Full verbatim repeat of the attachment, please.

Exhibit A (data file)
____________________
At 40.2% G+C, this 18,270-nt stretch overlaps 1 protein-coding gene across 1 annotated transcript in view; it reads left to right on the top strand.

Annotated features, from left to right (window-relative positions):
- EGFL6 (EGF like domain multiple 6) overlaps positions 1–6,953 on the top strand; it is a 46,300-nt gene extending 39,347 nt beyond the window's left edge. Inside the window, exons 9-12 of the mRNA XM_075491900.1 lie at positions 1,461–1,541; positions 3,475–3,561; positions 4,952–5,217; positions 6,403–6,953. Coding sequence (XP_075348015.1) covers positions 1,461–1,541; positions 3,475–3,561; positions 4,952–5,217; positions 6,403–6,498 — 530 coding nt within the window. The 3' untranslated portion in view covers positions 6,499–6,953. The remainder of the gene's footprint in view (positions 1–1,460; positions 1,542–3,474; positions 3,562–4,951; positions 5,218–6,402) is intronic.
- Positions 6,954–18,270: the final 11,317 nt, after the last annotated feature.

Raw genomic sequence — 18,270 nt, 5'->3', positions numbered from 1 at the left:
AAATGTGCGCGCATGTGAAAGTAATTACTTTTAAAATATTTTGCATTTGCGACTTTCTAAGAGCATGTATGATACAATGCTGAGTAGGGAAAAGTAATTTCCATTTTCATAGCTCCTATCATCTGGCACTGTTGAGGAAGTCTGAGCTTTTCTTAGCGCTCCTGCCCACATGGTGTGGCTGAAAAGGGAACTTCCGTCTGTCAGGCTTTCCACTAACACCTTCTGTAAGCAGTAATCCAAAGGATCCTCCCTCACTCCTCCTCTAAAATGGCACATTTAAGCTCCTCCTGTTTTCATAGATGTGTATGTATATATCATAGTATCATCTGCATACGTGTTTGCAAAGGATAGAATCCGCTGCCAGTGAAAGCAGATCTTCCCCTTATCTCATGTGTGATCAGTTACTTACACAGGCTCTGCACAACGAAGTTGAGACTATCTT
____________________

At 40.2% G+C, this 18,270-nt stretch overlaps 1 protein-coding gene across 1 annotated transcript in view; it reads left to right on the top strand.

Annotated features, from left to right (window-relative positions):
- EGFL6 (EGF like domain multiple 6) overlaps positions 1–6,953 on the top strand; it is a 46,300-nt gene extending 39,347 nt beyond the window's left edge. Inside the window, exons 9-12 of the mRNA XM_075491900.1 lie at positions 1,461–1,541; positions 3,475–3,561; positions 4,952–5,217; positions 6,403–6,953. Coding sequence (XP_075348015.1) covers positions 1,461–1,541; positions 3,475–3,561; positions 4,952–5,217; positions 6,403–6,498 — 530 coding nt within the window. The 3' untranslated portion in view covers positions 6,499–6,953. The remainder of the gene's footprint in view (positions 1–1,460; positions 1,542–3,474; positions 3,562–4,951; positions 5,218–6,402) is intronic.
- Positions 6,954–18,270: the final 11,317 nt, after the last annotated feature.

Raw genomic sequence — 18,270 nt, 5'->3', positions numbered from 1 at the left:
AAATGTGCGCGCATGTGAAAGTAATTACTTTTAAAATATTTTGCATTTGCGACTTTCTAAGAGCATGTATGATACAATGCTGAGTAGGGAAAAGTAATTTCCATTTTCATAGCTCCTATCATCTGGCACTGTTGAGGAAGTCTGAGCTTTTCTTAGCGCTCCTGCCCACATGGTGTGGCTGAAAAGGGAACTTCCGTCTGTCAGGCTTTCCACTAACACCTTCTGTAAGCAGTAATCCAAAGGATCCTCCCTCACTCCTCCTCTAAAATGGCACATTTAAGCTCCTCCTGTTTTCATAGATGTGTATGTATATATCATAGTATCATCTGCATACGTGTTTGCAAAGGATAGAATCCGCTGCCAGTGAAAGCAGATCTTCCCCTTATCTCATGTGTGATCAGTTACTTACACAGGCTCTGCACAACGAAGTTGAGACTATCTT